Component 3:  Cost of Care

“How much will care and housing cost?”

Continuum Cost of Care

Cost of care is what keeps a lot of elders – and their loved ones – up at night, worrying about how they will pay for the care that is needed.  The elder and his or her family have to figure out not only how to address current care needs but also how to pay for care that may be required in the future.  Usually different care options at different price points are available, but it can be confusing to navigate the options and to find the solution which is best suited to the elder’s individual needs and preferences.  Family members may feel overwhelmed by both the array of options and the expense of those options.  Adult children especially suffer as they balance their own financial needs – and the needs of their dependent children – with the care needs of their aging parents.

A care coordinator who is familiar with the network of health care providers in the local area is invaluable in helping elders and their families make good short-term and long-term care decisions and maximize the “bang for their buck.”  The care coordinator works with the legal team to develop a strategy which ensures the money doesn’t run out and the elder’s quality of treatment does not suffer.  Proactive planning before a crisis occurs is always the family’s best bet for reducing overall cost of care.  By working with the care coordinator while everyone’s health is relatively good, the elder and family members can plan for contingencies and not be caught off guard whenever an elder’s health does take a turn for the worse.

Component 4:  Available Resources

“What financial benefits and care services are available?”

Continuum Resources

Available resources include both sources of funds to pay for the elder’s needs and providers of care and other services.  Resources may include personal savings, retirement accounts, long term care insurance, and, often, the family home place or farm.  Careful legal and financial planning may be needed to ensure that the elder’s personal assets are preserved or put to wise use and that he or she gains access to any and all public benefits which may be available, such as Medicaid or VA.  Public benefits may be used to stretch the elder’s assets, to provide more flexibility to the family over time, and to offer a higher quality of life for the elder.  A dedicated public benefits advisor works with the care coordinator to determine financial and medical eligibility for benefits programs, which can supplement and preserve personal savings.  Depending on the elder’s needs and financial situation, care resources may include family caregivers, professional caregiving services, or even community nonprofit services.  When family caregivers are available, an additional challenge is finding ways to avoid caregiver burnout while dealing with the inevitable stresses of providing care for a loved one.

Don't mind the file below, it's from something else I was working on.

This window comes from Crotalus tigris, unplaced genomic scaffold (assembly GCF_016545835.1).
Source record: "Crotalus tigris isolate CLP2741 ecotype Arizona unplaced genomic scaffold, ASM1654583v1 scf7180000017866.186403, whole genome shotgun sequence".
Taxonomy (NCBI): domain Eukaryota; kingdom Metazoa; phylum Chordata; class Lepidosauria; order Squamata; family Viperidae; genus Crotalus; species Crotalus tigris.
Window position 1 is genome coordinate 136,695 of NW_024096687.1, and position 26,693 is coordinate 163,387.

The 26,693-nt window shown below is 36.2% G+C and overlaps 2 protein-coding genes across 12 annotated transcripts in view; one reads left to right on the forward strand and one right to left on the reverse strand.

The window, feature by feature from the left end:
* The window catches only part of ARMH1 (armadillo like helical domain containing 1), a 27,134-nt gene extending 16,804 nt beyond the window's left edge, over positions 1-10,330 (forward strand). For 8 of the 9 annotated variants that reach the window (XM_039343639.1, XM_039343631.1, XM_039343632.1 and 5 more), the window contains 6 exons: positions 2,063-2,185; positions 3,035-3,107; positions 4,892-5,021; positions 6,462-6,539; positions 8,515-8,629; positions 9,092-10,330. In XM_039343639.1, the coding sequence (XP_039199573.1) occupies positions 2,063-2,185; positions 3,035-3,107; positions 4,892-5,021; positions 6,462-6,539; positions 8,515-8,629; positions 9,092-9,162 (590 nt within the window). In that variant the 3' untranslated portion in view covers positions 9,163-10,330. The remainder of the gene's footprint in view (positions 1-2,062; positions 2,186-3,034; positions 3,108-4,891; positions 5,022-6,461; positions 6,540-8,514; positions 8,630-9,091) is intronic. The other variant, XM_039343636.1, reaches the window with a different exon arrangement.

A lot of research and real-world experience aid the life care planning team in navigating all of the financial and care resources available.  Identifying the best options for a particular individual’s or family’s situation can be complicated.  Because of their extensive knowledge of local service providers and their close working relationship with the elder and family, care coordinators are uniquely positioned to help connect elders with care providers.  Meanwhile, the legal team knows the ins and outs of public benefits programs and planning strategies that can help save the family farm or provide for care.  That’s why coordination between the legal and care planning team is so important:  it ensures a comprehensive plan that addresses all sides of the issue and finds the best possible balance among cost and care, safety, and independence.


A Life Care Planning law firm staffs professionals with experience and expertise addressing all four aspects of the Elder Care Continuum.  Particular attention is given to coordinating legal and care services to ensure sound planning for the elder’s changing health and financial needs.  This is especially valuable for the elder population, for whom resources are usually finite while care needs are expanding.  Careful planning in advance can go a long way toward ensuring that the elder’s and family’s resources last as long as possible while all the elder’s care needs are met.  Having an accessible team on hand to develop a comprehensive plan, answer questions, and navigate challenges and changing circumstances along the way can help lift the burden on the elder and caregivers and assure the whole family that they are making the best choices for their loved one.